The sciences of nature take as their field of inquiry, things, or objects conceived as existing on their own account. The necessary relation in which objects stand to consciousnesses left wholly out of consideration. All the so-called 'natural sciences' adopt more or less consciously this abstract point of view. The philosophical sciences, on the other hand, are differentiated from the former modes of inquiry mainly by the fact that they make consciousness their starting point. In examining consciousness, itself, however, there are two ways in which we may proceed. There is, first, what we may call the method of psychology. Consciousness is here regarded as a string of processes or states. These processes, as they first appear in consciousness, are found on analysis to be complex, and capable of resolution into elementary sensations. Now, besides the task of analysis, the psychologist has to describe the quality, intensity, extent, and duration of these elements, and, for the sake of exact description, to apply measurements whenever possible. The laws according to which these sensations combine in various ways into complexes, require, in addition, tube investigated and determined. I am not here concerned to describe in detail the nature of psychological problems, and besides it must not be forgotten that what I am about to say has reference only to the theoretical side of consciousness. What I wish to emphasize, however, is the standpoint from which psychological investigations are carried on. Consciousness looked at, as it were, from the standpoint of an external observer. The psychologist is outside of the process; he sees a cross-section of consciousness, one may say, as it would appear if photographed. That is, it is the process in its own particular mode of phenomenal existence which is observed and described; it is its quality, intensity, mode of combining, etc., which furnish the problem. The mental processes are taken simply for what they are in themselves, and no question is asked as to what they may imply beyond themselves. In other words, this investigation is occupied only with subjective states as such. Like the natural sciences, it abstracts from complete experience, which is at once both subjective and objective. The standpoint of the natural sciences is abstract because merely objective; that of psychology is equally abstract because merely subjective.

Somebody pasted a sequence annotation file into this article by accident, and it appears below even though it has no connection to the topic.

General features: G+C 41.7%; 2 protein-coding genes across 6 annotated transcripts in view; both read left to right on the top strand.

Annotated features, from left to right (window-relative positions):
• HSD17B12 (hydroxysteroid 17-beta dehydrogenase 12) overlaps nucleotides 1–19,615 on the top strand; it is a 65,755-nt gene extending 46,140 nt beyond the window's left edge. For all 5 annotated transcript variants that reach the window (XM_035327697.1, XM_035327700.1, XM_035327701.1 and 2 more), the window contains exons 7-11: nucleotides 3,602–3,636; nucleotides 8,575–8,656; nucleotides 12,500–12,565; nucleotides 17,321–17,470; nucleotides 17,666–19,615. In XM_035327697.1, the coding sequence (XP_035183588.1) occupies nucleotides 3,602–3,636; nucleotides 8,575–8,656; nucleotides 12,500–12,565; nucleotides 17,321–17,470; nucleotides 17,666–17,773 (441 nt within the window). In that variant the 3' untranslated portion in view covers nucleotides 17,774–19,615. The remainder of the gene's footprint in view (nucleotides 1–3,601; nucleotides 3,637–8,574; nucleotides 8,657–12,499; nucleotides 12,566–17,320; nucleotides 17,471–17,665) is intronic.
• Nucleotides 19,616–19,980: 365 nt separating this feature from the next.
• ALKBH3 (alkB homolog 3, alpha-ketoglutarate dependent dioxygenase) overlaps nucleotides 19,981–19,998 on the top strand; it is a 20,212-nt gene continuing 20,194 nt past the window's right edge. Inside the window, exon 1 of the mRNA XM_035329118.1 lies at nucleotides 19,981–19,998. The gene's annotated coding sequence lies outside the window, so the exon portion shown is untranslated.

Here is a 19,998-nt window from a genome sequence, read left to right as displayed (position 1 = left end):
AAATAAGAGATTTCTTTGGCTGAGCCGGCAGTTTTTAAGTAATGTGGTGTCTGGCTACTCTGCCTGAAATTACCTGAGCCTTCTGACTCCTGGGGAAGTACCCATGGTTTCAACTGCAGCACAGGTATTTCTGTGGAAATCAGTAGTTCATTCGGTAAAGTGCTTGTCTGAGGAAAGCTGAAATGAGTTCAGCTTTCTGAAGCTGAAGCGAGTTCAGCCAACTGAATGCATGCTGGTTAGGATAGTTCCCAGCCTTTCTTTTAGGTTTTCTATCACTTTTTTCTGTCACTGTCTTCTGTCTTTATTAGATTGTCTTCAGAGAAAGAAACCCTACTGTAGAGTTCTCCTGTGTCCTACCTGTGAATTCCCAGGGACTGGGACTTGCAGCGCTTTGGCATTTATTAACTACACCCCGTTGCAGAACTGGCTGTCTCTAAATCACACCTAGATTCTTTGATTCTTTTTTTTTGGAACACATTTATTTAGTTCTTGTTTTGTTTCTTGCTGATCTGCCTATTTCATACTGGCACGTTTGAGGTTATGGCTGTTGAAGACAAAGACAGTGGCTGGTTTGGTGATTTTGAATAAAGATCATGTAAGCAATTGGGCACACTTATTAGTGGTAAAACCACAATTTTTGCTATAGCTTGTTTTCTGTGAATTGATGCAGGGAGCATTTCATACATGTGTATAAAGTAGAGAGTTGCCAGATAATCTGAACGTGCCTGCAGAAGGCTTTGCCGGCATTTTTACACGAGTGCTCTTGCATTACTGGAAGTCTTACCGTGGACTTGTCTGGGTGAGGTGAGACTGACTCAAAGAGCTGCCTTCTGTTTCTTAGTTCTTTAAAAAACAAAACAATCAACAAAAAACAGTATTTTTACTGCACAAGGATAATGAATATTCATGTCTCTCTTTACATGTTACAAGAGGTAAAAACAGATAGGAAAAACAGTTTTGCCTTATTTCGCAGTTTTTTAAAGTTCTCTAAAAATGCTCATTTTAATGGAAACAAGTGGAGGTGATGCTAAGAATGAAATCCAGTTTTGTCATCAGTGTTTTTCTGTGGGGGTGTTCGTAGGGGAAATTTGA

So long as consciousness is examined from this point of view, and the problems raised are solely of the kind which I have described, there is, of course, no need of a Transcendental Ego, or of an Ego of any kind. Mind is simply the stream of conscious states. The investigation deals only with the nature of the mental processes as conscious existences, and there is no reason for introducing a subject as something different from them. I have called this way of viewing consciousness that of psychology, but in so doing I do not wish to express any opinion regarding the necessity or the advisability of its being adopted by that science. As a matter of fact, many of the standard treatises on the subject do not take consciousness as 'a noetic' to use a term lately employed by Mr. Stout. But, in some of the more recent works on psychology, the method of investigation which I have attempted to describe is consciously adopted, and more or less consistently maintained. Whether this is to be the future standpoint of psychology or not, is a question which will have to be decided on grounds of expediency. If it proves most fruitful of results, it will, I suppose, win in the end.